Ash Wednesday: celebrating the first day of Lent

Ash Wednesday: celebrating the first day of Lent

Ash Wednesday: celebrating the first day of Lent

Some Catholic parishioners are leaving traditional Ash Wednesday mass in the dust and opting for ashes on-the-go. It actually takes place over 46 days, but Sundays aren't counted.

The President of CBCN, Bishop Augustine Akubeze, said on Tuesday in Abuja in a statement that the Lenten season was a period during which Christians were encouraged to intensify prayers, abstinence, fasting and alms giving for 40 days.

This time of reflection and self-discipline is meant to prepare the faithful for Easter, the most important day in the Christian calendar. Check out our explainer!

Receiving the symbol of the cross on the forehead on Ash Wednesday at Saint Mary's Basilica, Secunderabad, India, 2018.

Lent is the six-week period leading up to Easter and it is celebrated by different Christian denominations from around the world.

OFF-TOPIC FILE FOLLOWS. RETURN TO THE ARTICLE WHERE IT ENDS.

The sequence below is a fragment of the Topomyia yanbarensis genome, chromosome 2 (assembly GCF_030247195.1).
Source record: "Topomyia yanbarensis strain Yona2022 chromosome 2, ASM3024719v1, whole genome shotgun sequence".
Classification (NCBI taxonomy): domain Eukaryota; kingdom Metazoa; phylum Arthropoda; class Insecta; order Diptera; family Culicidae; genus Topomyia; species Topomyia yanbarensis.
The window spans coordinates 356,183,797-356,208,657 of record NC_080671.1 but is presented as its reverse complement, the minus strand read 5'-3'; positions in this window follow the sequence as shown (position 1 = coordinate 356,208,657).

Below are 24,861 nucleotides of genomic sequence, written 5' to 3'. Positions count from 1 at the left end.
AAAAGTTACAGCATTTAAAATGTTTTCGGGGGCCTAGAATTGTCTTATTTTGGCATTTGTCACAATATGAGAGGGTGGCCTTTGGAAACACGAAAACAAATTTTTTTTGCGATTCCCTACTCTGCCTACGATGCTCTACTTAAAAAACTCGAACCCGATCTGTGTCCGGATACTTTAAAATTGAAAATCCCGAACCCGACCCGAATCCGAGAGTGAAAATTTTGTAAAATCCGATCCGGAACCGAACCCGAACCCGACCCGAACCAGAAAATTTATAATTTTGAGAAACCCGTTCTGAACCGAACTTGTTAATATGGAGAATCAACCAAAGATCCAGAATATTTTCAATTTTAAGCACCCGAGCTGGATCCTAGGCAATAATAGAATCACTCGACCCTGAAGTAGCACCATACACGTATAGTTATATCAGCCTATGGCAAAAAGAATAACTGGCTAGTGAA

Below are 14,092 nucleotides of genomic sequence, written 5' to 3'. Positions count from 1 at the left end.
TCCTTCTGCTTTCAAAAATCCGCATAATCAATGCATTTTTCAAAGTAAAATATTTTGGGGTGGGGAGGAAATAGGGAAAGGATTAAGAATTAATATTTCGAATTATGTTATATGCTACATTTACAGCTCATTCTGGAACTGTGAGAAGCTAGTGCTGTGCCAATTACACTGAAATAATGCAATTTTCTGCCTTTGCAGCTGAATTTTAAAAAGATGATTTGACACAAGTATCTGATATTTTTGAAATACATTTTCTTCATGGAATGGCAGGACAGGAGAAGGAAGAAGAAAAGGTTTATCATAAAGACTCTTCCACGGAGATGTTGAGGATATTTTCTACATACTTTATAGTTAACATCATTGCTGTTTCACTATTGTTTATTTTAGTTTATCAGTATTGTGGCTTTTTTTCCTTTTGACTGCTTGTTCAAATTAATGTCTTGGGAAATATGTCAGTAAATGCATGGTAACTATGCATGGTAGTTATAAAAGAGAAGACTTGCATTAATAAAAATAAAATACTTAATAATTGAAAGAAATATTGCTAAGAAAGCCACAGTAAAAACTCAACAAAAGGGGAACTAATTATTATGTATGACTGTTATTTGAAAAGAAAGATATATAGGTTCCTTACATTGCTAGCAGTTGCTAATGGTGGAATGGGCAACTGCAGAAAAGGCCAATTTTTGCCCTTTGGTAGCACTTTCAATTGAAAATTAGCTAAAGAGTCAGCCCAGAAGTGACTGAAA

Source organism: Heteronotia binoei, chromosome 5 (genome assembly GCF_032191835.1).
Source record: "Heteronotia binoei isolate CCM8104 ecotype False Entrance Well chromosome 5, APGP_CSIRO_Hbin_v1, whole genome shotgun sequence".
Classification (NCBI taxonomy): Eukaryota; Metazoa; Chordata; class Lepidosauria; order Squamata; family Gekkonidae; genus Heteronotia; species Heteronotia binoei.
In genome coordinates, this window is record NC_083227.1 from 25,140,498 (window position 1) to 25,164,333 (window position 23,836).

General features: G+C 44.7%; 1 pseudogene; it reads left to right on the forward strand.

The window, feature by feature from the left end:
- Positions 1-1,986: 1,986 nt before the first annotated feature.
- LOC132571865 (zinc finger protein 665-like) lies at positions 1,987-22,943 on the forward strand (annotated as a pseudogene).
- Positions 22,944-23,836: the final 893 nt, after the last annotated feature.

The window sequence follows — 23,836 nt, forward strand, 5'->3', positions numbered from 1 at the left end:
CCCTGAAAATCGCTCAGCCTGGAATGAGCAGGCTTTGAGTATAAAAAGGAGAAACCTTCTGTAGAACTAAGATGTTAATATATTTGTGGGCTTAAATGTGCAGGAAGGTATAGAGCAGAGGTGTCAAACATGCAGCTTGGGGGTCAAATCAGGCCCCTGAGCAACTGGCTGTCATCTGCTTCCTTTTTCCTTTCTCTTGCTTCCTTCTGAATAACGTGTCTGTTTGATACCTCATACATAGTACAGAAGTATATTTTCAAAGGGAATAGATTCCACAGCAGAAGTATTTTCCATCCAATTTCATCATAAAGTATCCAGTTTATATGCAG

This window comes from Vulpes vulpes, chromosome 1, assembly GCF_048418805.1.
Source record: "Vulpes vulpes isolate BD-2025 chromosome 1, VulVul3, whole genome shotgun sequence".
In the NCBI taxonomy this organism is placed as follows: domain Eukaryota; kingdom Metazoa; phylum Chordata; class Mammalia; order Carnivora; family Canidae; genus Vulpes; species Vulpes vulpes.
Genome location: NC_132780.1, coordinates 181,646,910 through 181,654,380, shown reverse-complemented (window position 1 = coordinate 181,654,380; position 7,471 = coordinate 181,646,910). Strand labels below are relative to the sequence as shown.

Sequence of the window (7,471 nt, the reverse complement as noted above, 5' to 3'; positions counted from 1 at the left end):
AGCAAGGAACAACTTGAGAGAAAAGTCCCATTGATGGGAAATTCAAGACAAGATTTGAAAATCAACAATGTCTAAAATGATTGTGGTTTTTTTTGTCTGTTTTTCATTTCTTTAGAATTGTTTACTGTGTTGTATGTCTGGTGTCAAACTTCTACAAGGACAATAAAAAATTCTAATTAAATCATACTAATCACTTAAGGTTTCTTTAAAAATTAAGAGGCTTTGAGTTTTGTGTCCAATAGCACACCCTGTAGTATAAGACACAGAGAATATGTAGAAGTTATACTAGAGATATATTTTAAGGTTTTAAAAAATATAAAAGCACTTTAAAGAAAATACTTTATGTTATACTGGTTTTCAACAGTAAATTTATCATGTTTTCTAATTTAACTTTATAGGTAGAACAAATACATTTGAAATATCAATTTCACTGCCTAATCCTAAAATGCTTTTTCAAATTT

As the cross is applied to the person's forehead, the priest will say: "Remember that you are guest, and to dust you shall return".

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Yes, simply pull up into the parking lot, "honk for ashes" and a minister will come out to meet and bless you.

Traditionally, clergy burn palm from the previous year's Palm Sunday service to create the ash for the ceremony.

These symbolize Jesus's entry into Jerusalem when his path was covered with palm branches.

Churches like Urban Village Church are bringing ashes to CTA stops and other public locations on Wednesday, letting commuters get an express version of ashes.

Although 19th-century law changes made them less commonplace, matches such as Ashbourne's Royal Shrovetide Football still deliver mud, violence and general mayhem every year.

An Ash Wednesday parade to St Paul's Cathedral, London, in 1935 (Topical Press Agency/Getty Images)When does Lent end in 2019?

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